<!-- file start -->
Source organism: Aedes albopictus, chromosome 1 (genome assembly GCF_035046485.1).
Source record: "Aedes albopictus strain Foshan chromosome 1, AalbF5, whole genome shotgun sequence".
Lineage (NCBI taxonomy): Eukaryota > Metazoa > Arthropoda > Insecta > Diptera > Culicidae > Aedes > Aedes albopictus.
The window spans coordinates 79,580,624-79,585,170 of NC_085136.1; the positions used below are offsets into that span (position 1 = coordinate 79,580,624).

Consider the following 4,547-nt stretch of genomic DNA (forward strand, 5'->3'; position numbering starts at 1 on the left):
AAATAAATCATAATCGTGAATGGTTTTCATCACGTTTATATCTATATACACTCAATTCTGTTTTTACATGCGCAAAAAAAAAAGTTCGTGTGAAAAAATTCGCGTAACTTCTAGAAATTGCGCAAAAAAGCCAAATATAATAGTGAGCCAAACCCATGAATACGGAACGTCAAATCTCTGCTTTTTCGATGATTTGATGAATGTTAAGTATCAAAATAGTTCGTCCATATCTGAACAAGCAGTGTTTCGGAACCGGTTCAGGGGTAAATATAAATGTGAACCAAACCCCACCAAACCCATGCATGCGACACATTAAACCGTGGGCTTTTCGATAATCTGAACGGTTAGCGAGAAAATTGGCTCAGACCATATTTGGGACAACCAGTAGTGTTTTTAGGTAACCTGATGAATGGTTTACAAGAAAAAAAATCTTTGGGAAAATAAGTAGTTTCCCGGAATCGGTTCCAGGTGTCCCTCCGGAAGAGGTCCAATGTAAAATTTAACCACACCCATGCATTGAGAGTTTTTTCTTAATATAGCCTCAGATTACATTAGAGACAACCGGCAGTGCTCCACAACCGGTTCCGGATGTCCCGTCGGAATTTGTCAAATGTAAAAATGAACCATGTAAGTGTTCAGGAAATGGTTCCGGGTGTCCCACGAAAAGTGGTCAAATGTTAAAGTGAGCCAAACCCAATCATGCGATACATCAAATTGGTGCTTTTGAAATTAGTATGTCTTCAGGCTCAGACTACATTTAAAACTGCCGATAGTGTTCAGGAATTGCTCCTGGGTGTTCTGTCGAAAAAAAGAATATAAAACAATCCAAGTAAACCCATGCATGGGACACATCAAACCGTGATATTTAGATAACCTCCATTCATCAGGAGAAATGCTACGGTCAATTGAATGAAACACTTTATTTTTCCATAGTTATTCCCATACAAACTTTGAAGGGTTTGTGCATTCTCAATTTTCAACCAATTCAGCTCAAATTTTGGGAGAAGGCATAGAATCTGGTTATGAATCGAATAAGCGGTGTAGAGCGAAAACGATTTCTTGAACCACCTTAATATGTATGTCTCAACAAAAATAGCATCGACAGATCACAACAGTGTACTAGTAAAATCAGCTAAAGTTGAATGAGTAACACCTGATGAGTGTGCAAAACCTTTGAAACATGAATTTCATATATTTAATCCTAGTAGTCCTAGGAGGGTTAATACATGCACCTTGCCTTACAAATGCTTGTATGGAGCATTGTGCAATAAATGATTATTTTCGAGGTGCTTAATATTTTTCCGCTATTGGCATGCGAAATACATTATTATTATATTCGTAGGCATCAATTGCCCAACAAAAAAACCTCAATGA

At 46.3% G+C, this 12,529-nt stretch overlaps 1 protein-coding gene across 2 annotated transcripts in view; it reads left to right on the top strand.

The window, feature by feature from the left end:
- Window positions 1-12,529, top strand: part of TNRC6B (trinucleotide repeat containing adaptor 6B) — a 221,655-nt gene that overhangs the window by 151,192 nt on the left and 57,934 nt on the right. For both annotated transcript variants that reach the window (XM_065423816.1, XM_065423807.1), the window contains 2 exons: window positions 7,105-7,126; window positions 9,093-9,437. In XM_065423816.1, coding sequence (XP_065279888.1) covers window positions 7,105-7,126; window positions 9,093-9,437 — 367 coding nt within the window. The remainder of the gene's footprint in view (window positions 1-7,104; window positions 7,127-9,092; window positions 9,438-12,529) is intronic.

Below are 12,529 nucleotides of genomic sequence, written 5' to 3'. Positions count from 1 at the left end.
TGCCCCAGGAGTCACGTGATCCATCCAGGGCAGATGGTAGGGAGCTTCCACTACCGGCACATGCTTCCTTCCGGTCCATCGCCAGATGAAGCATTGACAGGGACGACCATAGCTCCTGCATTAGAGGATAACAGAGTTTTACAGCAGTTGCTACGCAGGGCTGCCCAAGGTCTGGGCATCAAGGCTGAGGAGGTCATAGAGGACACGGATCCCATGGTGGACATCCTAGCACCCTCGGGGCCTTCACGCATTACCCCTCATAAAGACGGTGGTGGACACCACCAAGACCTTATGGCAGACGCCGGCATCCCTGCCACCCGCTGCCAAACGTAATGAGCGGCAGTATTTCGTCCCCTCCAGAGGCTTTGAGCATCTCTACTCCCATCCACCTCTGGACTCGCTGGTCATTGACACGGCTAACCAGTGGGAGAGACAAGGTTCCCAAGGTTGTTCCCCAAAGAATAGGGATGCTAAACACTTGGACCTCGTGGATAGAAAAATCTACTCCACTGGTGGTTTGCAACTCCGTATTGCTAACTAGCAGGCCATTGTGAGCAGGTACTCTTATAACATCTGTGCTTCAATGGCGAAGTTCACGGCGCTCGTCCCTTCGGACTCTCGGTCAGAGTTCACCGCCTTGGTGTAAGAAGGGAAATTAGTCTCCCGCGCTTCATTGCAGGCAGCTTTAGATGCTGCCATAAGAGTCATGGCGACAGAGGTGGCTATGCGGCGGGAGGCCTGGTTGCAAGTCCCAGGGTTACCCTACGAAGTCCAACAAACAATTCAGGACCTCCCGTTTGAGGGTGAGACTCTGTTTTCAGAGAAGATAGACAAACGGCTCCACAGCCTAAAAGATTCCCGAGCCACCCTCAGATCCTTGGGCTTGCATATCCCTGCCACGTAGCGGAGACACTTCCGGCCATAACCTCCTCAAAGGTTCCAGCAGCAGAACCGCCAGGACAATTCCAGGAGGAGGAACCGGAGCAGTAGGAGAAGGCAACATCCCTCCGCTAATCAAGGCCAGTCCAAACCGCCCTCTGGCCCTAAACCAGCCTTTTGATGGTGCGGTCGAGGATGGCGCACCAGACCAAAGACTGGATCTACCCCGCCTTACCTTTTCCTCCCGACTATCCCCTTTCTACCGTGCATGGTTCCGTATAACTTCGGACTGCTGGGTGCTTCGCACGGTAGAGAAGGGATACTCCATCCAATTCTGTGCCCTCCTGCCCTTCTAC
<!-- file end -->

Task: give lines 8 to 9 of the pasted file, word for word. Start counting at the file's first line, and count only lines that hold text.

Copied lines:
The window, feature by feature from the left end:
- Window positions 1-12,529, top strand: part of TNRC6B (trinucleotide repeat containing adaptor 6B) — a 221,655-nt gene that overhangs the window by 151,192 nt on the left and 57,934 nt on the right. For both annotated transcript variants that reach the window (XM_065423816.1, XM_065423807.1), the window contains 2 exons: window positions 7,105-7,126; window positions 9,093-9,437. In XM_065423816.1, coding sequence (XP_065279888.1) covers window positions 7,105-7,126; window positions 9,093-9,437 — 367 coding nt within the window. The remainder of the gene's footprint in view (window positions 1-7,104; window positions 7,127-9,092; window positions 9,438-12,529) is intronic.